BROCK DAVIS/Song Waiting to be Sung: Emo comes to folk music as this singer/songwriter reflects on a life not so well lived ultimately reaching a conclusion of redemption and optimism. Not just reflecting on his time and tide, he also takes a few swipes at the times and tides of all of us. Reflective stuff that rides the introspective tip nicely but relies heavily on the going within stuff.
MICKI FREE/Turquoise Blue: Having come a long way from "Dancing in the Sheets", Free let's fly with a blast of blues rock shrederooni that shows why he's lauded by so many of the genre's greats. A high octane, high energy freight train with some stellar pals on board, he's not showing his age and delivers in fine style.
PEGGY DUQUESNEL/Piano for My Soul: The pandemic has sent girl friend music into joy territory, full speed ahead. A set of music that can wash over you, Duquesnel's brand of nu new age has the spiritual bent that nu girl friend music keeps tipping the cap to and is basically an instrumental manifesto to stop living like you have a hot pepper up your butt. Gentle stuff that avoids noodling clichés, this is a fine modern take on urban chill.
(Joy Spring 66)
CHIELI MINUCCI/Someone's Singing: One of an army of great modern guitarists, Minucci opts for the low key approach to putting his estimable chops on display. Letting the music speak for itself rather than putting the pyrotechnics front and center, this delicate album is a fine tonic to tame the tenor of the times. With crafty simplicity, it's a hypnotic session that has the smarts to never wear out it's welcome as it's sure to hold rapt attention again and again and again. Well done.
TROUT FISHING IN AMERICA/Safe House: Anyone still around that thought this was a riff on Richard Brautigan when they first started out? One note joke, huh? These DIY godfathers still have the chops and humor in tact after 45years of playing together. They might look and sound like geezers but the tunes show they have younger spirits than many of the youngsters plying their trades today. Back porch/folk music that might not have wandered far from it's beginnings but it never hoes the same row twice.
BRENT LAIDLER/Wouldn't be Here Without You: Indiana, the surprising land of great guitarists, gives us yet another jazzbo that's too busy living to tour and spread his wings wider. Kicking things off with a great blast of summer jazz, one we're all more than ready for, this is simply a flat out enjoyable set that doesn't need to take us any farther. A joyous gasser, this is a celebration of it being 5 p.m. somewhere in the world---or a call to shut down your Zoom. Solid.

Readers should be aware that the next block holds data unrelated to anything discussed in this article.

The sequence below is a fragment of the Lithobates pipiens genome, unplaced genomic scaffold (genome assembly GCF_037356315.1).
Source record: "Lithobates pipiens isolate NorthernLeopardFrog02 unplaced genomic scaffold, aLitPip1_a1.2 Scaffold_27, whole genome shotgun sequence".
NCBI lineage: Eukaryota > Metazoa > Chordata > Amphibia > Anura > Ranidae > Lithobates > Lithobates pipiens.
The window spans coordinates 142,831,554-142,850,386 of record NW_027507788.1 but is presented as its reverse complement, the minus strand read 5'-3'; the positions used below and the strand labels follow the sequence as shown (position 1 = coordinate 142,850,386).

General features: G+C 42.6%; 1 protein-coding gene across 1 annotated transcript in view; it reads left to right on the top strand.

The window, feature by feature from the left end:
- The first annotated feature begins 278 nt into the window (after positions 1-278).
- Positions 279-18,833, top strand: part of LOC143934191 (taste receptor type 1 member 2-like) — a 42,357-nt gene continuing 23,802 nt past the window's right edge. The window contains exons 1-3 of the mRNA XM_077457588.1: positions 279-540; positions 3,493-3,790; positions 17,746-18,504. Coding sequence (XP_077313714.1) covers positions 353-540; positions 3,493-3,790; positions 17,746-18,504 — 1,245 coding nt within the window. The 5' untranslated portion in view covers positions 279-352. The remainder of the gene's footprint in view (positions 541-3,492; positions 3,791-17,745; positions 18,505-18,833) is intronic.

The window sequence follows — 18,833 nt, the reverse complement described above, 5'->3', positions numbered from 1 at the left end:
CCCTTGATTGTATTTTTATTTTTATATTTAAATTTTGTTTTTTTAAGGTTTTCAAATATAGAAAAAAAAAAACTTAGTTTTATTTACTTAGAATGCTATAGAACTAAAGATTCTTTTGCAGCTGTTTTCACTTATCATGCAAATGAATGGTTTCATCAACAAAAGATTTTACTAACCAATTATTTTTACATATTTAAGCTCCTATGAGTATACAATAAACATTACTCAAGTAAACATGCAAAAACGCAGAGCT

TOM KEENLYSIDE/Night at the Espresso: A tribute to Vancouver jazz by a mainstay of Vancouver jazz, this windy jazzbo and his pals don't play like they have 50 years under their belts but I guess you have to season for that long to be this smooth. Often genre splicing seamlessly, these are jazzbos that are here to play and they do a great job of leading the way. With a little something for all taste buds, the mix never turns to mush and is always engaging. A sweet time throughout.
SAM KIRMAYER/In this Moment: A Montreal jazz guitarist that knows how to lead an ensemble as well as be part of it, he serves up a combo set here that's a wonder of small group recording. Tasty throughout, the chops are here in full view but they never overwhelm. If he brings this stuff to your town, be prepared to pay the babysitter overtime because you won't be going home until the last note fades away.
SULLY BAND/Let's Straighten It Out: A variation on white boys with the blues, this large group of mostly white boys (and a few gals) infected with soul and R&B sprinkle in a few tent poles but are mostly unafraid of hitting deep tracks and obscurities by the legends of the art form. Way more of a soul party than a frat party, this gem shows why this crew are the darlings of San Diego. Killer stuff that gets the party started and keeps the fire going.
MAMAK KHADEM/Remembrance: This indigenous Persian music may have some commercial touches for greater accessibility but it's the real deal, not stuff for the average armchair traveler. A local that walks it like she talks (sings?) it, this is really a fast ball down the middle for people that miss the auld sod (sand?).
(Six Degrees 61314)
February 18, 2022
830 W. Route 22 #144
Lake Zurich, IL. 60047
CHRIS SPECTOR, Editor and Publisher
Copyright 2022 Midwest Record
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